The Turkish government's irresponsible and aggressive approach to the prolonged hunger strikes is causing more and more deaths. Sixteen more hunger strikers, of whom three are relatives of prisoners who have been on hunger strike in their support, have lost their lives since the military operation in the prisons in December. This operation was designed to forcibly end the political prisoners’ hunger strike and transfer them to the newly built isolation cells known as F-type prisons. As a result of the operation, 31 prisoners died and more than a hundred were injured. With the recent loss of lives the death toll has reached 47.

The prisoners began their hunger strike last October in protest against the implementation of isolation cells and the abolition of State Security Courts (DGM). Since their transfer to cell-type prisons they have also been demanding the use of common areas in the prisons. The Justice Minister refuses the demand on the grounds that this is against the Anti-Terror Law.

It is reported that when prisoners lose consciousness their feet are chained and they are taken to prisoners' wards in hospital. Forced medical intervention has cost the life of one prisoner who was on the Death Fast.

Many democratic organisations and parties are outraged with the stand of the Turkish government over the situation with the political prisoners. The Council of Europe has announced that the Committee for Prevention of Torture (CPT) is to visit Turkey to "put an end to the hunger strikes in prisons".

Ahmet Sami Turk, the Justice Minister, and the government are being called on to keep their promises in relation to isolation cells not being put into use until public agreement is reached; that the use of common areas in the prisons be opened to all; and that the F-type cells be restructured on a humane basis according to the agreement between the Bar, the Doctors' Union (TTB), the Architects and Engineers' Associations (TMMOB) and Parliament's Human Rights Commission.

More deaths are feared and it is likely that practically every day a prisoner will become physically and/or mentally disabled.

In this situation, the Campaign for Human Rights in Turkey, which was launched by the Liverpool Dockers' Shop Stewards Delegation to Turkey in July 1996, issued a call on April 23 for all democratic minded individuals and organisations to send letters of protest to the following:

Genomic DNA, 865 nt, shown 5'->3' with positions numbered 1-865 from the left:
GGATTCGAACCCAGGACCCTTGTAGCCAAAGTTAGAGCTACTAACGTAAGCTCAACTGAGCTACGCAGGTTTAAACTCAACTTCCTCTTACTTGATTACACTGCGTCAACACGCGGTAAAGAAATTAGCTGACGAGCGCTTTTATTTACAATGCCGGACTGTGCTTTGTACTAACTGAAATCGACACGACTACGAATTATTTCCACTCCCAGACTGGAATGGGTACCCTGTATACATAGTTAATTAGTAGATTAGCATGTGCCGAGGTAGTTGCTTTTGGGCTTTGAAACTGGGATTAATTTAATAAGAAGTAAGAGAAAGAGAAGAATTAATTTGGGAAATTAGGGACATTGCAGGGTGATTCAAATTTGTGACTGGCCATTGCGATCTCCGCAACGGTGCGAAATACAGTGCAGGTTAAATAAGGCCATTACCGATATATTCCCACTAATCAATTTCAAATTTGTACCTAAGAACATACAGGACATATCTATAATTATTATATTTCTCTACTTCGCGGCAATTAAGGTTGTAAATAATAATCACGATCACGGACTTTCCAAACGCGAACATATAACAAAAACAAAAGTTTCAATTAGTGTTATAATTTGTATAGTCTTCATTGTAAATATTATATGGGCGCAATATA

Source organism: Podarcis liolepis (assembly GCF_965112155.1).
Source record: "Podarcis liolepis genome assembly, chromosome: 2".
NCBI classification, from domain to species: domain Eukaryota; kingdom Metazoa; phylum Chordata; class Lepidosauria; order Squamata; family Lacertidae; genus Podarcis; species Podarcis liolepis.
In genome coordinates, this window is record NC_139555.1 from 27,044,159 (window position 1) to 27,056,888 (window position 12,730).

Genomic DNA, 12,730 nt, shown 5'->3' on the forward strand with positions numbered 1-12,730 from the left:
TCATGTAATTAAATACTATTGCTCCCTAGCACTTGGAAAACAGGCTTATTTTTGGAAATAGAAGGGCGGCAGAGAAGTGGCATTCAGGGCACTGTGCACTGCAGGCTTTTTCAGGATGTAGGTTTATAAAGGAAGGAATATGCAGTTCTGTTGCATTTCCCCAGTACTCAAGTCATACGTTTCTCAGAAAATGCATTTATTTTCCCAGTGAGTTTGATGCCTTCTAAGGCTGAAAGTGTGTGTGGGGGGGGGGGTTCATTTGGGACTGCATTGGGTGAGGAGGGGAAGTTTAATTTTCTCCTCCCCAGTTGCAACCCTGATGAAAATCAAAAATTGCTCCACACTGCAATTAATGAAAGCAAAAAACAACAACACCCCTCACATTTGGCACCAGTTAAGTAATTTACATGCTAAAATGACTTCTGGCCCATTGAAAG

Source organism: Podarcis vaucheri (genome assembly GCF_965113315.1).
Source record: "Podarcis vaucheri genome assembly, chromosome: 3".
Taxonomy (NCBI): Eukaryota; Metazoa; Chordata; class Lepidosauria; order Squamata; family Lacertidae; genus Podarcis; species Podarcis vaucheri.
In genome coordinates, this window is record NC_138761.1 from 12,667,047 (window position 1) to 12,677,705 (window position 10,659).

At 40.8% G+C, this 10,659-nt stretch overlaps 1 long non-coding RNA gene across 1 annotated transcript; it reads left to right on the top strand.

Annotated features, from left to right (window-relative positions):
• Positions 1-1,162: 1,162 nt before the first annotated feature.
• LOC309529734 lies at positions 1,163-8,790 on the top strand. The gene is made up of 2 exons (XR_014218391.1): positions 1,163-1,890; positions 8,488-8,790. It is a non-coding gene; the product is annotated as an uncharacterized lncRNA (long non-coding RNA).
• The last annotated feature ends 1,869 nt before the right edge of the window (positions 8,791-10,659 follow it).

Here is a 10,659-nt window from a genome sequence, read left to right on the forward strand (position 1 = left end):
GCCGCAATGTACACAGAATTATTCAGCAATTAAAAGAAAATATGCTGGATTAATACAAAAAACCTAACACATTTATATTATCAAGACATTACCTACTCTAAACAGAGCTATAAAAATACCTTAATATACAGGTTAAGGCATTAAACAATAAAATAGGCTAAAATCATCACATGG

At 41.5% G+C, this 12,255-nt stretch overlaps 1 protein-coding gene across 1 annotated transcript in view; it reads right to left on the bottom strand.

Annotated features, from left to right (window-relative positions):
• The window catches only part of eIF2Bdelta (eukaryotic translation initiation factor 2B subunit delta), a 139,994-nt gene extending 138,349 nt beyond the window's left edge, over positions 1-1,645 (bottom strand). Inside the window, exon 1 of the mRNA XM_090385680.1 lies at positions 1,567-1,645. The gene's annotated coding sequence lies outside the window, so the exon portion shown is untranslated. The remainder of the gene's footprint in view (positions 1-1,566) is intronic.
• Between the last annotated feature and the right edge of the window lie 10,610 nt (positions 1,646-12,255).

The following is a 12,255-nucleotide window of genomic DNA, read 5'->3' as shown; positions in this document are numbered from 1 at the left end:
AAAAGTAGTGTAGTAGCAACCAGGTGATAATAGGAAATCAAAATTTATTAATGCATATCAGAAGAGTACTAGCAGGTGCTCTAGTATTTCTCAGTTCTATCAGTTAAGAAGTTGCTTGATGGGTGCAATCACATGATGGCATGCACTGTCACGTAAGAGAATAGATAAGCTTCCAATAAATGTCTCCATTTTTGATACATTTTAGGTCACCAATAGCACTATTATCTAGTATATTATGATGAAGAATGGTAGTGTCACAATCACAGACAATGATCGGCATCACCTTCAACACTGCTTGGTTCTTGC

President A. N. Sezer 00 90 312 427 1330

Prime Minister B. Ecevit 00 90 312 418 5743

Justice Minister H. S. Turk 00 90 312 417 3854

Interior Minister S. Tantan 00 90 312 418 1795

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Solidarity Appeal from Slovakia:


Stop the Lynchings of Roma People! The Oppressed and Persecuted Have a Right to Defend Themselves!

To all militants for racial and social justice, to all opponents of fascism and racism!

Mario Bango is an 18-year-old Roma activist in Slovakia who is currently in jail facing charges which could result in his being imprisoned for up to 12 years for defending his family against a racist assault.

Support for Mario has already come from the Communist Union of Youth in the Czech Republic and from the New York-based International Action Centre, who are calling for his release and for protests to the Slovak authorities.

His case is symbolic of the plight of the Roma people, so-called "gypsies", in East Europe today. Nearly six decades after the Nazis murdered four million Roma people, the Roma in East Europe are again afraid to walk the streets. As people of colour, they have become the targets of a new Nazi movement that has arisen in that region over the past decade. They are beaten and murdered by "skinhead" youth gangs and are victims of official discrimination as well. Right-wing governments and political parties make them scapegoats for the devastating poverty and unemployment imposed on East Europe in the last 10 years by the policies of the International Monetary Fund. In reality Roma people have suffered the most from the economic catastrophe. They have the highest unemployment rate and the lowest income. Although the Slovak Roma people account for about ten per cent of the country's population, they represent 40 per cent of its prison population.